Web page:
South Africa did indeed face challenges the last few months that it didn’t in the years passed. From the Marikana debacle, other gold and platinum mine strikes, transport strikes, political unrest with the near coming Mangaung as well as a few downgrades from Moody’s. This all contributes to investors losing confidence in South Africa. As well as the e-toll system and ESKOM wanting to increase electricity costs again with 16%.
But we are not all that bad, and will not end up like Zimbabwe. We still have a lot of plus points. According to the Global Competitiveness Report of 2012, our financial system did very good. South Africa came first in the regulation of securities exchanges as well as first in the strength of auditing and reporting standards and third on overall financial market development. We have a flourishing tourism industry that is growing yearly (maybe Zuma’s Nkandla home will also attract more tourists). We are a country rich of resources that are globally in demand and will stay in demand.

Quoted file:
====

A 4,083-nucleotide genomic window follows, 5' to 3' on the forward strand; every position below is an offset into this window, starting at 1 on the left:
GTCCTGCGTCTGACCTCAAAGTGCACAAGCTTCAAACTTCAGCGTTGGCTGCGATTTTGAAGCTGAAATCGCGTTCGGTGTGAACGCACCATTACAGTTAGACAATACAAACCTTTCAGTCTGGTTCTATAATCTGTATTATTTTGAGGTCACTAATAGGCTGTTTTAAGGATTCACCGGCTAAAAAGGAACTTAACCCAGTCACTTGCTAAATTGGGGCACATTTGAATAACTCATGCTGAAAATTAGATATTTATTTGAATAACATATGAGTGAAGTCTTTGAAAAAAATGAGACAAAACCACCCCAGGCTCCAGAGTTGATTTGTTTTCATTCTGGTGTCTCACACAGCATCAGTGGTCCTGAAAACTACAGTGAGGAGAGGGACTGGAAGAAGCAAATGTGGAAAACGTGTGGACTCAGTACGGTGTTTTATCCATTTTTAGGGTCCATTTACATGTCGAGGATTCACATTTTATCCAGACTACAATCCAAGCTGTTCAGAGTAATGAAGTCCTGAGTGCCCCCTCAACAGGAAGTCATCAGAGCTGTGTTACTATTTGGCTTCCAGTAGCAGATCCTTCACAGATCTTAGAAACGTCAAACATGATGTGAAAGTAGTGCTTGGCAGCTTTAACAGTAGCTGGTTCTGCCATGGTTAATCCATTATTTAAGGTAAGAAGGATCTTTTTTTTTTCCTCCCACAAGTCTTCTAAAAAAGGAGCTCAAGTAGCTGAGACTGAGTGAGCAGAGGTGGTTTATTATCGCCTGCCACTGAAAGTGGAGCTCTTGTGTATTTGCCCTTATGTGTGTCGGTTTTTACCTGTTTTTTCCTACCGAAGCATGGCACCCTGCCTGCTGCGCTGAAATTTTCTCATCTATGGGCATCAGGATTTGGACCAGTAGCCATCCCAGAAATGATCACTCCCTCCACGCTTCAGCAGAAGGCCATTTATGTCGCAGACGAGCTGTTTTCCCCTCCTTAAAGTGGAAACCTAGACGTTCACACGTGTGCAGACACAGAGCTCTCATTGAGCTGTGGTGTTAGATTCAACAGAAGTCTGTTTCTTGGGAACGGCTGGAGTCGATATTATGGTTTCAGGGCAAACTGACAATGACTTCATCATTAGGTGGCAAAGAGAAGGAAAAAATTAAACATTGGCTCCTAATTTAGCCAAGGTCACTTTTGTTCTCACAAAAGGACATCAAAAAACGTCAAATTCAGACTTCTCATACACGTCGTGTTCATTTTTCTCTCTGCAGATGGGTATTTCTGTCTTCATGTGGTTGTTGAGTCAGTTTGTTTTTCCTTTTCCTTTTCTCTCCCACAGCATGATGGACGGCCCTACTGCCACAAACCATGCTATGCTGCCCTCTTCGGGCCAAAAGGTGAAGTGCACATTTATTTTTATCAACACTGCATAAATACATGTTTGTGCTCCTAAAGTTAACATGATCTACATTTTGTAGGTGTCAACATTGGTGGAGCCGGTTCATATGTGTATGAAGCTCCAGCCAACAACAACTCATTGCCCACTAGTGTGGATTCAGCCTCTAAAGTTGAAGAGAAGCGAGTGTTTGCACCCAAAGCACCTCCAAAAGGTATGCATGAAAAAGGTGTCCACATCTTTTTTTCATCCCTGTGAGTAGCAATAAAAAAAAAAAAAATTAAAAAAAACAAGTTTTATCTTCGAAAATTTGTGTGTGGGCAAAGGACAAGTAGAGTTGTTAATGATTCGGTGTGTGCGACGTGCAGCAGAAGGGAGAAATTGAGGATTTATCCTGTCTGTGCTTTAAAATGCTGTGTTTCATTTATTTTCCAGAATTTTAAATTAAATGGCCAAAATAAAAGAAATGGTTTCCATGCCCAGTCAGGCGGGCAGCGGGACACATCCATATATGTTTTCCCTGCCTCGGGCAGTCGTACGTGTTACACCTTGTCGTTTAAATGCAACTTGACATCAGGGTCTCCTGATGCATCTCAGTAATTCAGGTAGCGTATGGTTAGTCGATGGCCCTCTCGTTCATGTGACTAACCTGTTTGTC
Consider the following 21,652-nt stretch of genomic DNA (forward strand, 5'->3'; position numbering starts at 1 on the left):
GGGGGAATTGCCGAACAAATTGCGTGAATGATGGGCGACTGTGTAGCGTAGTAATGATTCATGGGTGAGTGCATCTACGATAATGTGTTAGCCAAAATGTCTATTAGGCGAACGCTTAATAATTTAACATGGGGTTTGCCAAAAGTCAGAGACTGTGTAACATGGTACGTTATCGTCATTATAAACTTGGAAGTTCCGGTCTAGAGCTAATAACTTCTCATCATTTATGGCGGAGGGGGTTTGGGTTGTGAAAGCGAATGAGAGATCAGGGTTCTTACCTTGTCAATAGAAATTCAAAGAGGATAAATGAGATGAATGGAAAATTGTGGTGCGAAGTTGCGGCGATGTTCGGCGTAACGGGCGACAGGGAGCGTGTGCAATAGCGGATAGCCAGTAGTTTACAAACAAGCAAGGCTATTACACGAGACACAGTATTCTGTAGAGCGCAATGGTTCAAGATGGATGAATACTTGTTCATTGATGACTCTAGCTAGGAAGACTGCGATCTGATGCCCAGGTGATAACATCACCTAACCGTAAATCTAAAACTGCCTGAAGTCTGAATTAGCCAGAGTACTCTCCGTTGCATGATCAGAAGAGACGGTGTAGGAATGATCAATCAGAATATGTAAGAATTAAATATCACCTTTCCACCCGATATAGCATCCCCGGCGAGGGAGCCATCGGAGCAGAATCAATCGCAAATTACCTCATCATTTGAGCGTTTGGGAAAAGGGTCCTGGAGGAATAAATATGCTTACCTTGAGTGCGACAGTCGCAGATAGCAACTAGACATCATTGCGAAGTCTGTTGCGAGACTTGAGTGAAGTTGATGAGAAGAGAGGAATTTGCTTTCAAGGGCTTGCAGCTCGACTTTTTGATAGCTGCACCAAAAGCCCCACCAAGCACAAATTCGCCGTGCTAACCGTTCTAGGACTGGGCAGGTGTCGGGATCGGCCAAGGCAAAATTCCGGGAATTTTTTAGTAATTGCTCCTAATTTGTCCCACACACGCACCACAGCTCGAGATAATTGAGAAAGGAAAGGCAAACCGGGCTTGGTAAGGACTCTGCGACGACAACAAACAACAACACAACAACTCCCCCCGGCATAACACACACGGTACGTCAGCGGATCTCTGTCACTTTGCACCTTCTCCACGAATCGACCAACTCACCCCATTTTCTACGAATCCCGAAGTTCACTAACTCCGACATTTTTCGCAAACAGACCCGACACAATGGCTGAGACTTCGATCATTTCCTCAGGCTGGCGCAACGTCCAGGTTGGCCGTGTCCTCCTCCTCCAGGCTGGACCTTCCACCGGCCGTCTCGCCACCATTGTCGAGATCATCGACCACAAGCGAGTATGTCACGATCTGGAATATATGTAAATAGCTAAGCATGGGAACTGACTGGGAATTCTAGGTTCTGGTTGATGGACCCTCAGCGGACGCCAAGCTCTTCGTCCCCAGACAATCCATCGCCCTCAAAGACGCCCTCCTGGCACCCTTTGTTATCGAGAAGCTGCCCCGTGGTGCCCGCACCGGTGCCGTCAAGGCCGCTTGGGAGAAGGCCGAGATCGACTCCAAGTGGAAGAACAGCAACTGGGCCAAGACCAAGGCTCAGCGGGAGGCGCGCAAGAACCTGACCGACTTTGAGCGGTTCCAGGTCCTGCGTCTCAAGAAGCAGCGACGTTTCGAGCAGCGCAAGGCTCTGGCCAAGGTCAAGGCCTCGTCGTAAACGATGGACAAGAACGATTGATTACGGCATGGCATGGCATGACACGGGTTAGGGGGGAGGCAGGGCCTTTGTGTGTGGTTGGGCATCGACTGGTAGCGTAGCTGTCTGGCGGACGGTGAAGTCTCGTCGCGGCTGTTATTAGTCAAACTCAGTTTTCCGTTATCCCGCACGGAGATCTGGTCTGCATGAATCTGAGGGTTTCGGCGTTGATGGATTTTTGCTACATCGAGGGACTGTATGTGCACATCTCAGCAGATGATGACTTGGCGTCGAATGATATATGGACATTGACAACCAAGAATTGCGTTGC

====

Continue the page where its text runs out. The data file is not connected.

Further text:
The way forward for South Africa will be challenging, but it sure is not the end. The best way forward for South Africa will be to implement what is promised. To build infrastructure, build universities, provide learners with textbooks, provide efficient health care etc. If the government just implements all that it promises, it would already lead to sustainable development. If corruption within the government can be eliminated, more funds will be available to implement as needed.